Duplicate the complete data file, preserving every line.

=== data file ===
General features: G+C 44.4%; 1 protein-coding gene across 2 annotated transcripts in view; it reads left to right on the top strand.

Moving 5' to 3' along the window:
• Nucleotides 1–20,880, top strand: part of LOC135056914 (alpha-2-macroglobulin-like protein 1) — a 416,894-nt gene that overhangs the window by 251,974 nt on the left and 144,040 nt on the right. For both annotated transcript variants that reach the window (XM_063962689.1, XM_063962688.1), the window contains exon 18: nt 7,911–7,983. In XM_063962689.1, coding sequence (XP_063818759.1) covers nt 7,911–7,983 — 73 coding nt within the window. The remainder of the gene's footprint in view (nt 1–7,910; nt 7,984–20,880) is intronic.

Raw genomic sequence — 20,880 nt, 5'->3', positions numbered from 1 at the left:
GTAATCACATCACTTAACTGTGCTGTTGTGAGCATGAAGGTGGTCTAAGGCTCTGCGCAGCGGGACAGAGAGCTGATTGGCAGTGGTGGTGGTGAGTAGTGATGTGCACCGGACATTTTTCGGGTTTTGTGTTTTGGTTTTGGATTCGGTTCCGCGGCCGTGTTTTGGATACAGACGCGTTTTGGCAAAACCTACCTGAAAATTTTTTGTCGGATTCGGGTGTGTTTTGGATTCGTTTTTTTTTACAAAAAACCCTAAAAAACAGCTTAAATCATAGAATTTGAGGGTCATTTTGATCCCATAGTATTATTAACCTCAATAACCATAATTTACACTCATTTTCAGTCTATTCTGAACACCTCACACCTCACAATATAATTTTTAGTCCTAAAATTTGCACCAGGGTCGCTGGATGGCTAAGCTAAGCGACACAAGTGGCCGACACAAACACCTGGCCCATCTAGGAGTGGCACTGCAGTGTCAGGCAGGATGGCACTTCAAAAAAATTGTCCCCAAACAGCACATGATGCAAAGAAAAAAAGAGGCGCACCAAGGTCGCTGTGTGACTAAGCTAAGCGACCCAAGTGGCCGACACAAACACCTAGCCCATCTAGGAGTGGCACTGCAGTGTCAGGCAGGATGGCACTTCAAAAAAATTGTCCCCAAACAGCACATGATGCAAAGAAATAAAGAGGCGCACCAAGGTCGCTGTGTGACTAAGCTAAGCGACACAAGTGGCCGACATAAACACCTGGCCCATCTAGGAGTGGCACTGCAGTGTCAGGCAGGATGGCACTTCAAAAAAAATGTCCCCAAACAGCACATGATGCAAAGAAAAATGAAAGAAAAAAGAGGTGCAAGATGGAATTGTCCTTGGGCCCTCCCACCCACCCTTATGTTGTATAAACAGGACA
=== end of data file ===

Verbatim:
General features: G+C 44.4%; 1 protein-coding gene across 2 annotated transcripts in view; it reads left to right on the top strand.

Moving 5' to 3' along the window:
• Nucleotides 1–20,880, top strand: part of LOC135056914 (alpha-2-macroglobulin-like protein 1) — a 416,894-nt gene that overhangs the window by 251,974 nt on the left and 144,040 nt on the right. For both annotated transcript variants that reach the window (XM_063962689.1, XM_063962688.1), the window contains exon 18: nt 7,911–7,983. In XM_063962689.1, coding sequence (XP_063818759.1) covers nt 7,911–7,983 — 73 coding nt within the window. The remainder of the gene's footprint in view (nt 1–7,910; nt 7,984–20,880) is intronic.

Raw genomic sequence — 20,880 nt, 5'->3', positions numbered from 1 at the left:
GTAATCACATCACTTAACTGTGCTGTTGTGAGCATGAAGGTGGTCTAAGGCTCTGCGCAGCGGGACAGAGAGCTGATTGGCAGTGGTGGTGGTGAGTAGTGATGTGCACCGGACATTTTTCGGGTTTTGTGTTTTGGTTTTGGATTCGGTTCCGCGGCCGTGTTTTGGATACAGACGCGTTTTGGCAAAACCTACCTGAAAATTTTTTGTCGGATTCGGGTGTGTTTTGGATTCGTTTTTTTTTACAAAAAACCCTAAAAAACAGCTTAAATCATAGAATTTGAGGGTCATTTTGATCCCATAGTATTATTAACCTCAATAACCATAATTTACACTCATTTTCAGTCTATTCTGAACACCTCACACCTCACAATATAATTTTTAGTCCTAAAATTTGCACCAGGGTCGCTGGATGGCTAAGCTAAGCGACACAAGTGGCCGACACAAACACCTGGCCCATCTAGGAGTGGCACTGCAGTGTCAGGCAGGATGGCACTTCAAAAAAATTGTCCCCAAACAGCACATGATGCAAAGAAAAAAAGAGGCGCACCAAGGTCGCTGTGTGACTAAGCTAAGCGACCCAAGTGGCCGACACAAACACCTAGCCCATCTAGGAGTGGCACTGCAGTGTCAGGCAGGATGGCACTTCAAAAAAATTGTCCCCAAACAGCACATGATGCAAAGAAATAAAGAGGCGCACCAAGGTCGCTGTGTGACTAAGCTAAGCGACACAAGTGGCCGACATAAACACCTGGCCCATCTAGGAGTGGCACTGCAGTGTCAGGCAGGATGGCACTTCAAAAAAAATGTCCCCAAACAGCACATGATGCAAAGAAAAATGAAAGAAAAAAGAGGTGCAAGATGGAATTGTCCTTGGGCCCTCCCACCCACCCTTATGTTGTATAAACAGGACA